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to delegate to the merciless Indian the defence of disputed rights, and to wage the horrors of his barbarous war against our brethren? My Lords, these enormities ery aloud for redress and punishment. But, my Lords, this barbarous measure has been defended, not only on the principles of policy and necessity, but also on those of morality; "for it is perfectly allowable" says Lord Suffolk, "to use all the means which God and nature have put into our hands ". I am astonished, I am shocked, to hear such principles confessed; to hear them avowed in this house, or in this country. My Lords, I did not intend to encroach so much on your attention, but I cannot repress my indignation — I feel myself impelled to speak. My Lords, we are called upon as members of this house, as men, as Christians, to protest against such horrible barbarity !—"That God and nature have put into our hands"! What ideas of God and nature that noble lord may entertain, I know not; but I know, that such detestable principles are equally abhorrent to religion and humanity. What! to attribute the sacred sanction of God and nature to the massacres of the Indian scalping knife! to the cannibal savage, torturing, murdering, devouring, drinking the blood of his mangled victims! Such notions shock every precept of morality, every feeling of humanity, every sentiment of honor. These abominable principles, and this more abominable avowal of them, demand the most decisive indignation.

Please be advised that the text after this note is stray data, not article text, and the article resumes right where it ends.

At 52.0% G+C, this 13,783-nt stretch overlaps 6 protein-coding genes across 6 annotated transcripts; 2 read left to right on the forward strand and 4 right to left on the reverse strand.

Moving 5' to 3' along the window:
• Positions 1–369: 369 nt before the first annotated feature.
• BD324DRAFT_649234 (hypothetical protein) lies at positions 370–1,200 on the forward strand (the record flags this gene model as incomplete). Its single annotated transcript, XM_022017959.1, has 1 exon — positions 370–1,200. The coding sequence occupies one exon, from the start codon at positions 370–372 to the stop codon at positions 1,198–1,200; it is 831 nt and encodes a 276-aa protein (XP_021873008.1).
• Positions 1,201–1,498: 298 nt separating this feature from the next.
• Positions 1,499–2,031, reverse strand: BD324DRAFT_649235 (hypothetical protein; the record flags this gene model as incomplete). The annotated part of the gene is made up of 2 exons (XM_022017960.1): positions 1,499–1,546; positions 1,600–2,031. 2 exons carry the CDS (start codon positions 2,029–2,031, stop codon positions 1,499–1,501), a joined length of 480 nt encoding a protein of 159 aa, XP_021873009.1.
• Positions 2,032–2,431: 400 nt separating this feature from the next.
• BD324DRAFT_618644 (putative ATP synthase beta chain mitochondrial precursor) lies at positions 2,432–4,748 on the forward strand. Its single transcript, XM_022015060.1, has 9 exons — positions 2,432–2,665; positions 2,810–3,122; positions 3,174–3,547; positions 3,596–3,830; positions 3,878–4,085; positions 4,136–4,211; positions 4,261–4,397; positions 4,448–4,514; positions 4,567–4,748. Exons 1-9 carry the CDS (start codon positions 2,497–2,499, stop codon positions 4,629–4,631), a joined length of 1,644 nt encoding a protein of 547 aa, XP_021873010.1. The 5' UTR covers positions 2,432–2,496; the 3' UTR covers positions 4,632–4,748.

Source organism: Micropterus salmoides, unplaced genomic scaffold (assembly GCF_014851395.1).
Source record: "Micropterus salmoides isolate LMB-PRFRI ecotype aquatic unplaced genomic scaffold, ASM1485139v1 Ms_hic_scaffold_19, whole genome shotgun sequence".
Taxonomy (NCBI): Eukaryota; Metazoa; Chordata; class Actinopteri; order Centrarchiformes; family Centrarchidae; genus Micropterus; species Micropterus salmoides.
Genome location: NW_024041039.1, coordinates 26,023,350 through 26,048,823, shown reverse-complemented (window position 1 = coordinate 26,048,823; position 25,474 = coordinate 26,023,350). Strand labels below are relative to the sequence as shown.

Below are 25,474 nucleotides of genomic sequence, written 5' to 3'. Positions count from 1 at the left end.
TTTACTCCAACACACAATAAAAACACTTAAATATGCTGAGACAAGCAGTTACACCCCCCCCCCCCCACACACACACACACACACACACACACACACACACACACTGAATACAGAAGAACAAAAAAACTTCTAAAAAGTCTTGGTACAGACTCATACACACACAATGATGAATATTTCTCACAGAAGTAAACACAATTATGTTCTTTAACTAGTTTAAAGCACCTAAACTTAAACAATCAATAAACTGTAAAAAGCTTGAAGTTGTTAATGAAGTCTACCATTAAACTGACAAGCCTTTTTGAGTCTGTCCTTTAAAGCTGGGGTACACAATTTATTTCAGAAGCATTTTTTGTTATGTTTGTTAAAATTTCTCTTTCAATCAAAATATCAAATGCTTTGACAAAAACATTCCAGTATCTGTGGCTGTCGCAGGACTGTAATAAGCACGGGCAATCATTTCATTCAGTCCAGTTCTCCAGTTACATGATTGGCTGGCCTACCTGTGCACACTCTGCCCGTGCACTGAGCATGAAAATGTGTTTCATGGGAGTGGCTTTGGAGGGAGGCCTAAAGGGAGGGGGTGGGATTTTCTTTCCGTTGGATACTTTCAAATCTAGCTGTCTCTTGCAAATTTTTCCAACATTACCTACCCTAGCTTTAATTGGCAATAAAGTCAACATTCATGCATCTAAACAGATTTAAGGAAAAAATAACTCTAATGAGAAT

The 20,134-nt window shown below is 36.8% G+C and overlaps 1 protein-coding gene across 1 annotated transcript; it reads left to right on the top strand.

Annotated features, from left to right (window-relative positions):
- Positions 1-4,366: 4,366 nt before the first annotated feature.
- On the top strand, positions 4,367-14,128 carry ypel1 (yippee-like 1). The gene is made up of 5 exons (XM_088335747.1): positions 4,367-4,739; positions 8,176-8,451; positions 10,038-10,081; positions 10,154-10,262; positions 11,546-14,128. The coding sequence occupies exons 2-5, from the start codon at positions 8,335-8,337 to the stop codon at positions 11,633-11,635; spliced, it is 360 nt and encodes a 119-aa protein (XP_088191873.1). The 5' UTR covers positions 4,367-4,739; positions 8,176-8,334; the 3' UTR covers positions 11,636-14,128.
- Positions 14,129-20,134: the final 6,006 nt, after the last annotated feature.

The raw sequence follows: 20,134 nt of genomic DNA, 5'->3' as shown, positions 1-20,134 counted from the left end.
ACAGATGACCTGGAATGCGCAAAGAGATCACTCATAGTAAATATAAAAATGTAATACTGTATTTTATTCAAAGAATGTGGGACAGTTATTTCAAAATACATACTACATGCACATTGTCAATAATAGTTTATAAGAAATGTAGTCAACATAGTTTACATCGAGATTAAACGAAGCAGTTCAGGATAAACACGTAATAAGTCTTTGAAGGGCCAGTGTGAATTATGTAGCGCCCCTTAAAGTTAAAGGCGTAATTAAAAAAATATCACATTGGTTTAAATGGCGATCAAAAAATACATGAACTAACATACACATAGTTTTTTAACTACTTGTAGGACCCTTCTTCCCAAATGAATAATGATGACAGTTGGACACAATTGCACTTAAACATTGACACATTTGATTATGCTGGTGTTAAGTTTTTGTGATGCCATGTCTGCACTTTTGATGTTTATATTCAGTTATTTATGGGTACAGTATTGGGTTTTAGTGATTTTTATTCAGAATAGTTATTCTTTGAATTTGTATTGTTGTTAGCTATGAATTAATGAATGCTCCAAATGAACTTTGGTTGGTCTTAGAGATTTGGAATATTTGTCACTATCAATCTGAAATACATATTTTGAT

I call upon that right reverend, and this most learned bench, to vindicate the religion of their God, to support the justice of their country. I call upon the Bishops, to interpose the unsullied sanctity of their lawn — upon the judges, to interpose the purity of their ermine, to save us from this pollution. I call upon the honor of your Lordships, to reverence the dignity of your ancestors, and to maintain your own. I call upon the spirit and humanity of my country, to vindicate the national character. I invoke the Genius of the Constitution. From the tapestry that adorns these walls, the immortal ancestor of this noble Lord frowns with indignation at the disgrace of his country. In vain did he defend the liberty, and establish the religion of Britain, against the tyranny of Rome, if these worse than Popish cruelties, and inquisitorial practices, are endured among us. To send forth the merciless cannibal, thirsting for blood I against whom ? — your protestant brethren ! — to lay waste their country, to desolate their dwellings, and extirpate their race and name by the aid and instrumentality of these horrible hounds of war. Spain can no longer boast pre-eminence in barbarity. She armed herself with bloodhounds to extirpate the wretched natives of Mexico; we, more ruthless, loose these dogs of war against our countrymen in America, endeared to us by every tie that can sanctify humanity. I solemnly call upon your Lordships, and upon every order of men in the state, to stamp upon this infamous procedure, the indelible stigma of the public abhorrence. More par. ticularly, I call upon the holy prelates of our religion, to do away this iniquity; let them perform a lustration, to purify our country from this deep and deadly sin. My Lords, I am old and weak, and at present unable to say more: but my feelings and indignation were too strong to have said less. I could not have slept this night in my bed, nor even reposed my head upon my pillow, without giving vent to my eternal abhorrence of such enormous and preposterous principles.